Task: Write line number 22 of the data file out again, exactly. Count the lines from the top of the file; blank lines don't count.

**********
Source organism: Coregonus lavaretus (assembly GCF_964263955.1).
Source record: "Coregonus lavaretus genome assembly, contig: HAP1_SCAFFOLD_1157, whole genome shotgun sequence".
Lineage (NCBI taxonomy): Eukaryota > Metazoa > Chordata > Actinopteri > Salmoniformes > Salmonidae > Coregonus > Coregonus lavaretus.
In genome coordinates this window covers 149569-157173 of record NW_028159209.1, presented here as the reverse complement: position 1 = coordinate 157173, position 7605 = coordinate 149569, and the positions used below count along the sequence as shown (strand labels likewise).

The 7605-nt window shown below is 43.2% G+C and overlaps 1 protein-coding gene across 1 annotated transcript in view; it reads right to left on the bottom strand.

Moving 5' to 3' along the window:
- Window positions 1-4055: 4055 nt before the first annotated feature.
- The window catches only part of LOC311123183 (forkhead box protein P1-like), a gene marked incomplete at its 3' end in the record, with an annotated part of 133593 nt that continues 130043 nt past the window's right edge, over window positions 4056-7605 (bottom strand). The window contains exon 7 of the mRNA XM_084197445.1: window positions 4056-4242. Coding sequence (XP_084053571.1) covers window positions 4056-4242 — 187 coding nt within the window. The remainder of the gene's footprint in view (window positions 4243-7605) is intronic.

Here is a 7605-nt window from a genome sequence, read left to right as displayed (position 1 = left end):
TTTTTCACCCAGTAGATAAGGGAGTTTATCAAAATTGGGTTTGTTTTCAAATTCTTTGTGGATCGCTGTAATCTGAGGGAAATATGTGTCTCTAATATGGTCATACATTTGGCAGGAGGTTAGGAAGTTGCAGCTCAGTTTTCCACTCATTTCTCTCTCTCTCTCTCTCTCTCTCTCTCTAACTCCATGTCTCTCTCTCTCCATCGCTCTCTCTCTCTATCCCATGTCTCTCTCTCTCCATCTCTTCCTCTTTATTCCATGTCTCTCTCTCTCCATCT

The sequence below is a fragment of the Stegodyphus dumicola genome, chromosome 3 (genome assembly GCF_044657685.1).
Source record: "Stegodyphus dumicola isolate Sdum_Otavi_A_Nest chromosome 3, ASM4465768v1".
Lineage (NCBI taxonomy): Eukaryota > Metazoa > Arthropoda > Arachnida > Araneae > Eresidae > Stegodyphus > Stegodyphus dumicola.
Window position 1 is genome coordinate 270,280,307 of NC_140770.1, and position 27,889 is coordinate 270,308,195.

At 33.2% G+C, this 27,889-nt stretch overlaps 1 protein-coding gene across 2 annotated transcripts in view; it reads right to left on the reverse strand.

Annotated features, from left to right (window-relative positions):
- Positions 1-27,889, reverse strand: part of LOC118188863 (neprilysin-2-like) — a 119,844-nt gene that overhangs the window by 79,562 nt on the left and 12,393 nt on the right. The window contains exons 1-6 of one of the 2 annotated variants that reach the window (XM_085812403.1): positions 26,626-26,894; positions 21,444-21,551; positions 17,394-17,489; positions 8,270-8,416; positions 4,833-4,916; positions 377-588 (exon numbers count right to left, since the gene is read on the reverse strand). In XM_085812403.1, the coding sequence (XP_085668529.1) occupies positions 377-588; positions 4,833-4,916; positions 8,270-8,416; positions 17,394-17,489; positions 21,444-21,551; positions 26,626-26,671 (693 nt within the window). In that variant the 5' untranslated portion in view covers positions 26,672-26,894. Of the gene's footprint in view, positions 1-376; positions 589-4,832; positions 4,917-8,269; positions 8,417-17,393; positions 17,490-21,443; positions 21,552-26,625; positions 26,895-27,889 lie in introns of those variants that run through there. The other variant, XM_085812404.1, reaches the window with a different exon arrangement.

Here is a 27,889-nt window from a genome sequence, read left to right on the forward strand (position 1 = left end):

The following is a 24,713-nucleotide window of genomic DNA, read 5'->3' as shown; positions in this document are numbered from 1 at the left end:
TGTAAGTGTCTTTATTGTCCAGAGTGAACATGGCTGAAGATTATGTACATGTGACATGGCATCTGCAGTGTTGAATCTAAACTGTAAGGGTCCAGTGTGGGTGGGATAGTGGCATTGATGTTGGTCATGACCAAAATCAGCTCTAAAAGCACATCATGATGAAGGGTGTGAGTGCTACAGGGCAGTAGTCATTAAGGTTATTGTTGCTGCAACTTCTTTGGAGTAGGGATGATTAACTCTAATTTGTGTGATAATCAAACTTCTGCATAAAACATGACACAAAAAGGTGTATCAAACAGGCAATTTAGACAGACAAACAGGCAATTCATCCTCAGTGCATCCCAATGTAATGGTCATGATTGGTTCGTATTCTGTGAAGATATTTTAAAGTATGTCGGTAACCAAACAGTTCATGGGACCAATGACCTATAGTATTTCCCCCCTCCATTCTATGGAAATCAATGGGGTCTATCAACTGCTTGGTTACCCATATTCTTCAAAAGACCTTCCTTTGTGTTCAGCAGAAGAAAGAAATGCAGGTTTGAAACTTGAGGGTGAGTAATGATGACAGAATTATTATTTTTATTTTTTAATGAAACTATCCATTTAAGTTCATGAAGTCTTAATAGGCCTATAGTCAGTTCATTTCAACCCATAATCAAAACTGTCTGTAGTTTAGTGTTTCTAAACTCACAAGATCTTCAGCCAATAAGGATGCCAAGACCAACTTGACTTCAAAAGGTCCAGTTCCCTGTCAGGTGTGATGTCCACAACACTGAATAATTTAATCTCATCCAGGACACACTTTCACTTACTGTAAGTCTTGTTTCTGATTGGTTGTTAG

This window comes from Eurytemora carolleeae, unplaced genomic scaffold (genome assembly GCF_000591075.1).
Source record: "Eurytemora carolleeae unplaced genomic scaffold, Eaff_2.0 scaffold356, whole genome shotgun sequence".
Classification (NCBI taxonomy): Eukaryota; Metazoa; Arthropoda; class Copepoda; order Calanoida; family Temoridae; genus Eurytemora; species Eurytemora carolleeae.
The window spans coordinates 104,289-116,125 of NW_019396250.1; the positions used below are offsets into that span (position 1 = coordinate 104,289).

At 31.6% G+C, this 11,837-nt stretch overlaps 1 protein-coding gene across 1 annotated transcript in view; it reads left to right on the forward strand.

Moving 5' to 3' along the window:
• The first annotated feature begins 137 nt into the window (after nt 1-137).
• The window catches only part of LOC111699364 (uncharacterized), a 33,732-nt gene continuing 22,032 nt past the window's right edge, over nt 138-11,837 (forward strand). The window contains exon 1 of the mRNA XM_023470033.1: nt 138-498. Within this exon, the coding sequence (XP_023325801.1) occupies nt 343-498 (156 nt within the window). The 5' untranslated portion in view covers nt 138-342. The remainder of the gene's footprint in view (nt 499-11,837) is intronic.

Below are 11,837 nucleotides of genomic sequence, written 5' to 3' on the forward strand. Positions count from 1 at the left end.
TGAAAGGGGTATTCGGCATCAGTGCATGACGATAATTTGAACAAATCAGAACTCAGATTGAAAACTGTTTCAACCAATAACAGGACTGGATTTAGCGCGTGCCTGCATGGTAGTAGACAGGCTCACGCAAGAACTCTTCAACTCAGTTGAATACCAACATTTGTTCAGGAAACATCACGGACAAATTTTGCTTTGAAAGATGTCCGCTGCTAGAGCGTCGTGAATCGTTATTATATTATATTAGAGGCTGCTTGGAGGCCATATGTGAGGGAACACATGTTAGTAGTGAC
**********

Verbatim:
Source record: "Eurytemora carolleeae unplaced genomic scaffold, Eaff_2.0 scaffold356, whole genome shotgun sequence".